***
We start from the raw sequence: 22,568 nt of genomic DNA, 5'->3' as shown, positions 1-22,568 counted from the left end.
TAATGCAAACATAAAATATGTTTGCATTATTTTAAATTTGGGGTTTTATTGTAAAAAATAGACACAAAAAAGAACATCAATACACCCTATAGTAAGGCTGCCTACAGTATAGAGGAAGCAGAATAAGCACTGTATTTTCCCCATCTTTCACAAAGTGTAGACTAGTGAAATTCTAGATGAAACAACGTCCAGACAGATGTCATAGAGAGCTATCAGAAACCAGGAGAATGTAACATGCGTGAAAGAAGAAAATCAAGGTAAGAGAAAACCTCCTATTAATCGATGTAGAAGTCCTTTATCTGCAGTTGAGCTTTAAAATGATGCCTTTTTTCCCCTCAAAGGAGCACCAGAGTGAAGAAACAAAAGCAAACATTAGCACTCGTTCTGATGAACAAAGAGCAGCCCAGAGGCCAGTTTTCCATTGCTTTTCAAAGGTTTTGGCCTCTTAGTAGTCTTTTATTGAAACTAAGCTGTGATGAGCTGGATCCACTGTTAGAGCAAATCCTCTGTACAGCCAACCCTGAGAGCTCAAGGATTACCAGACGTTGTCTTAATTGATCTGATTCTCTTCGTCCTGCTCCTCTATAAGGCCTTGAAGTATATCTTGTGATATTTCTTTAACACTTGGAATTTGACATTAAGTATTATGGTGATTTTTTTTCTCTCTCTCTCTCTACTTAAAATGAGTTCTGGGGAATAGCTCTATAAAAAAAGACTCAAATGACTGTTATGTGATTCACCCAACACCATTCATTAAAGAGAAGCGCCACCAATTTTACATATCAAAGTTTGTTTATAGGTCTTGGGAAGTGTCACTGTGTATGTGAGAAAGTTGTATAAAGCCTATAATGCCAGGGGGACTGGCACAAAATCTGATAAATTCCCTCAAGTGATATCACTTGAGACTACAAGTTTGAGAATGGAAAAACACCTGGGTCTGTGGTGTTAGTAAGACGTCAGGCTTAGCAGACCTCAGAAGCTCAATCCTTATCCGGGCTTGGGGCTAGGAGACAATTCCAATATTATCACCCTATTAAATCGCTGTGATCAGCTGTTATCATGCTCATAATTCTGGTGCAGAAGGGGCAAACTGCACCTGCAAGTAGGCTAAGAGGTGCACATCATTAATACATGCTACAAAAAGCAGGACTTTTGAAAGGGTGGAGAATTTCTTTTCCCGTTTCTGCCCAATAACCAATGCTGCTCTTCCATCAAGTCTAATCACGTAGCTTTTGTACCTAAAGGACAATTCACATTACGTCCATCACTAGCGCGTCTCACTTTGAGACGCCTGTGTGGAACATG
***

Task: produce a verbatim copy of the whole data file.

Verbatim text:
We start from the raw sequence: 22,568 nt of genomic DNA, 5'->3' as shown, positions 1-22,568 counted from the left end.
TAATGCAAACATAAAATATGTTTGCATTATTTTAAATTTGGGGTTTTATTGTAAAAAATAGACACAAAAAAGAACATCAATACACCCTATAGTAAGGCTGCCTACAGTATAGAGGAAGCAGAATAAGCACTGTATTTTCCCCATCTTTCACAAAGTGTAGACTAGTGAAATTCTAGATGAAACAACGTCCAGACAGATGTCATAGAGAGCTATCAGAAACCAGGAGAATGTAACATGCGTGAAAGAAGAAAATCAAGGTAAGAGAAAACCTCCTATTAATCGATGTAGAAGTCCTTTATCTGCAGTTGAGCTTTAAAATGATGCCTTTTTTCCCCTCAAAGGAGCACCAGAGTGAAGAAACAAAAGCAAACATTAGCACTCGTTCTGATGAACAAAGAGCAGCCCAGAGGCCAGTTTTCCATTGCTTTTCAAAGGTTTTGGCCTCTTAGTAGTCTTTTATTGAAACTAAGCTGTGATGAGCTGGATCCACTGTTAGAGCAAATCCTCTGTACAGCCAACCCTGAGAGCTCAAGGATTACCAGACGTTGTCTTAATTGATCTGATTCTCTTCGTCCTGCTCCTCTATAAGGCCTTGAAGTATATCTTGTGATATTTCTTTAACACTTGGAATTTGACATTAAGTATTATGGTGATTTTTTTTCTCTCTCTCTCTCTACTTAAAATGAGTTCTGGGGAATAGCTCTATAAAAAAAGACTCAAATGACTGTTATGTGATTCACCCAACACCATTCATTAAAGAGAAGCGCCACCAATTTTACATATCAAAGTTTGTTTATAGGTCTTGGGAAGTGTCACTGTGTATGTGAGAAAGTTGTATAAAGCCTATAATGCCAGGGGGACTGGCACAAAATCTGATAAATTCCCTCAAGTGATATCACTTGAGACTACAAGTTTGAGAATGGAAAAACACCTGGGTCTGTGGTGTTAGTAAGACGTCAGGCTTAGCAGACCTCAGAAGCTCAATCCTTATCCGGGCTTGGGGCTAGGAGACAATTCCAATATTATCACCCTATTAAATCGCTGTGATCAGCTGTTATCATGCTCATAATTCTGGTGCAGAAGGGGCAAACTGCACCTGCAAGTAGGCTAAGAGGTGCACATCATTAATACATGCTACAAAAAGCAGGACTTTTGAAAGGGTGGAGAATTTCTTTTCCCGTTTCTGCCCAATAACCAATGCTGCTCTTCCATCAAGTCTAATCACGTAGCTTTTGTACCTAAAGGACAATTCACATTACGTCCATCACTAGCGCGTCTCACTTTGAGACGCCTGTGTGGAACATG